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Puff Bar Owner Files $75 Million Copyright Suit

Credit: Puff Bar

DS Technology Licensing, the owner of registered trademarks associated with the Puff Bar vapor device, and Puff Inc., an authorized US distributor, filed a lawsuit in Los Angeles County Superior Court against over 20 Chinese and American companies accused of distributing counterfeit vaping devices, according to a story on businesswire.com.

The companies included as defendants include international manufacturer and distributor CACUQ, US distributors, e-commerce companies, and brick and mortar retail stores. The lawsuit addresses both counterfeit “Puff Bar” vapor devices as well as knockoff products identified as “Puff Smart,” “Puff Mini,” “Puff Stig,” and “Airis Puff” and seeks $50 million in restitutionary and $25 million in punitive damages.

Defendants in the lawsuit have infringed on the famous “Puff” and “Puff Bar” marks by introducing competing devices which use the stylized “Puff” associated with Puff Bar Vapor Devices as well as by openly selling fake or counterfeit Puff Bar vapor devices. Defendants are believed to be only a small number of the violators, as the anti-counterfeit verification system at puffbar.com has identified thousands of retail stores at which consumers bought devices which failed the check.

(Originally posted by admin)
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Multiple sclerosis and your eyes -- Nystagmus; Twitching; Optic neuritis, and More

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MS is characterized by the immune system damaging myelin — a substance that surrounds and protects nerve fibers. Damaged areas of myelin are referred to as plaques or lesions.
Demyelinating lesions can affect different parts of the CNS, including the optic nerves. One of the common early signs of MS is vision problems.

People with MS sometimes experience myoclonus. Myoclonus is sudden, involuntary twitching or quivering of a muscle or group of muscles.
It’s a reactive nerve cell misfire that sends the wrong signal to your muscles. This could be the result of demyelinating lesions from MS.

There are a variety of causes for an eye twitch in people with MS, such as nystagmus and internuclear ophthalmoplegia. Other eye conditions such as optic neuritis and diplopia are also known to affect many people with MS.

Nystagmus is uncontrolled repetitive vertical, horizontal, or circular eye movements. This makes it nearly impossible to steadily view objects.
Acquired nystagmus is not an uncommon symptom of MS, and often results in diminished vision and depth perception. It also can impact coordination and balance.
If you have visually disabling nystagmus, your doctor might recommend medications such as:
gabapentin (Neurontin)baclofen (Lioresal)memantine (Namenda)clonazepam (Klonopin)
Internuclear ophthalmoplegia (INO) is damage to the nerve fibers that coordinate both eyes in looking from side to side (horizontal movements). Vertical eye movements are not affected.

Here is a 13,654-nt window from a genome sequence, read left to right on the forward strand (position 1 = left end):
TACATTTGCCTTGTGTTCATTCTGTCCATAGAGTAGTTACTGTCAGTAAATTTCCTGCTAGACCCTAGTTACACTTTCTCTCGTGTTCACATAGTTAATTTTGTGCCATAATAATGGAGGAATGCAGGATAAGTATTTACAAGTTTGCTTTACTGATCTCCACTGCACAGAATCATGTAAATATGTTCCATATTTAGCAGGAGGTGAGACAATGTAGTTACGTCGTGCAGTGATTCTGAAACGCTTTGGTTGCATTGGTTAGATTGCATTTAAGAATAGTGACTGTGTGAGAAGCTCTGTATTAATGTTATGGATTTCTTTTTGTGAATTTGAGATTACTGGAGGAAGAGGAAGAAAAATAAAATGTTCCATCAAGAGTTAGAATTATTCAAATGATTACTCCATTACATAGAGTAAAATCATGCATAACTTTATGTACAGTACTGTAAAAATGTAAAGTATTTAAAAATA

If INO is caused by a stroke (typically in older people), it usually only affects one eye. If it’s caused by MS (typically in younger people), it often affects both eyes.

Some studiesTrusted Source have indicated that INO is seen in about 23 percentTrusted Source of people with MS and that most people will experience a complete recovery.
For acute internuclear ophthalmoplegia, your doctor might recommend intravenous steroid therapy.


A common vision problem related to MS, optic neuritis is an inflammation of the optic nerve that can result in blurred vision, pain, and a sudden loss of vision — typically in one eye.

Rarely causing blindness, optic neuritis might result in the blurring of vision or a dark spot in the center of the visual field, known as a central scotoma.

Optic neuritis commonly improves on its own, but based on your specific situation, your doctor might recommend a steroid such as methylprednisolone administered intravenously, possibly followed with oral steroids.



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Original author: Stuart
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Condemnation, sympathy after man helps wife kill herself - Los Angeles Times

“Are you sure you want to die?”

Ángel Hernández stared at his wife through clear glasses. His face was pallid, haggard, his lip quivering.

María José Carrasco, 61, and eight years his junior, drooped in a squeaky red armchair. Her body was limp, her face sunken, and her mouth sagged into a scowl. But Carrasco wasn’t angry; she was nervous, uneasy even. Uneasy and in pain. She had endured Multiple Sclerosis for 30 years, and it was ravaging her body.

“Would you like it if we do it tomorrow?” Hernández said, glancing into the camera recording it all.

“Yes.”

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